Most buildings don't include a 13th floor, and for good reason. Far from simple superstition, the 13th Floor Haunted House bears out the worst fears of its visitors. Nightmares are unleashed as a group called the Darkstalkers, under the command of the powerful Harvester, prowl for visitors amid the shadows. And, once inside the Vault, intruders might find themselves unable to escape—and forced to balance the spirits' checkbooks for eternity.
The seeds for the Brownsville Museum of Fine Art were planted in 1935, when the Brownsville Art League began to meet and discuss fine art. In the 1960s, a member took the league to the next level by designing a small art studio where they could house and display their collections. In 2002, it grew again, this time into an official museum featuring a lineup of permanent and rotating fine art. Despite the expansions over time, the core mission has stayed the same: to share art with the community and enrich the cultural landscape of Brownsville. Here are some more facts about this community institution.
Size: 17,000 square feet of bright space that holds over 350 pieces of fine art
Eye Catcher: works by luminaries, such as Marc Chagall, N.C. Wyeth, and Alexander Calder
Permanent Mainstay: Pedro Meyer's Heresies, a collection of photographs and digital images, which are combined to create striking pieces that challenge the viewer's beliefs about what's real and not real
Events: every year, the museum hosts two juried art shows?one just for students?which showcase work by artists from all over the world
Past Exhibits: La Casa Azul, Frida Kahlo's Intimate Universe, complemented by an exhibit of photographs of the artists by Nickolas Muray
Special Programs: the art-making classes for adults and kids, which garnered the museum a commendation from the Texas Art Education Association for outstanding service to the community
For Isla Tours’ owner Captain Stephen Murphy, the Gulf of Mexico is not just the place he has fished and sailed for more than 30 years—it’s an old family friend. In 1961, his grandfather Eddie Murphy founded the boating company and dedicated himself to touring the Gulf’s waters. Since Eddie’s tenure, however, the company has changed substantially. Now operating under the name Isla Tours, its fleet incorporates three boats, which range from a 67-foot double-decker vessel to smaller ones with covered seating. Aboard these vessels, Captain Stephen—who has set multiple state fishing records—leads deep-sea-fishing adventures, sunset cruises, and dolphin-watching tours, during which passengers can glimpse pods of binocular-toting dolphins on people-watching tours.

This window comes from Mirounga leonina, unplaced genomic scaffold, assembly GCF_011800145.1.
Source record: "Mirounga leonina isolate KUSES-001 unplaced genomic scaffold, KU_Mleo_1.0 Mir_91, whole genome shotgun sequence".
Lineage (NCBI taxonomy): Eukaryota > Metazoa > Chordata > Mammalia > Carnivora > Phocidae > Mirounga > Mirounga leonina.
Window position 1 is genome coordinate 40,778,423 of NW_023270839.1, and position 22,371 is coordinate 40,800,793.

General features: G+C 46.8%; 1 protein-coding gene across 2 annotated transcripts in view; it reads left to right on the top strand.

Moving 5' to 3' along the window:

When Daniel Bryant founded Breakaway Cruises in 1995, the tour company had a fleet of one—a dolphin watch boat, the Xcape. Nowadays, the Xcape is still bringing tourists face-to-face with live dolphins, but it no longer works alone. Gliding behind one of the new parasailing boats, aquatic adventurers rise up to 600 feet above the waves without having to harness a flying fish to each shoe. Meanwhile, fishermen can seek out sand trout, redfish, and speckled trout aboard assorted fishing boats. Jet skis round out the fleet, along with a second dolphin watch boat.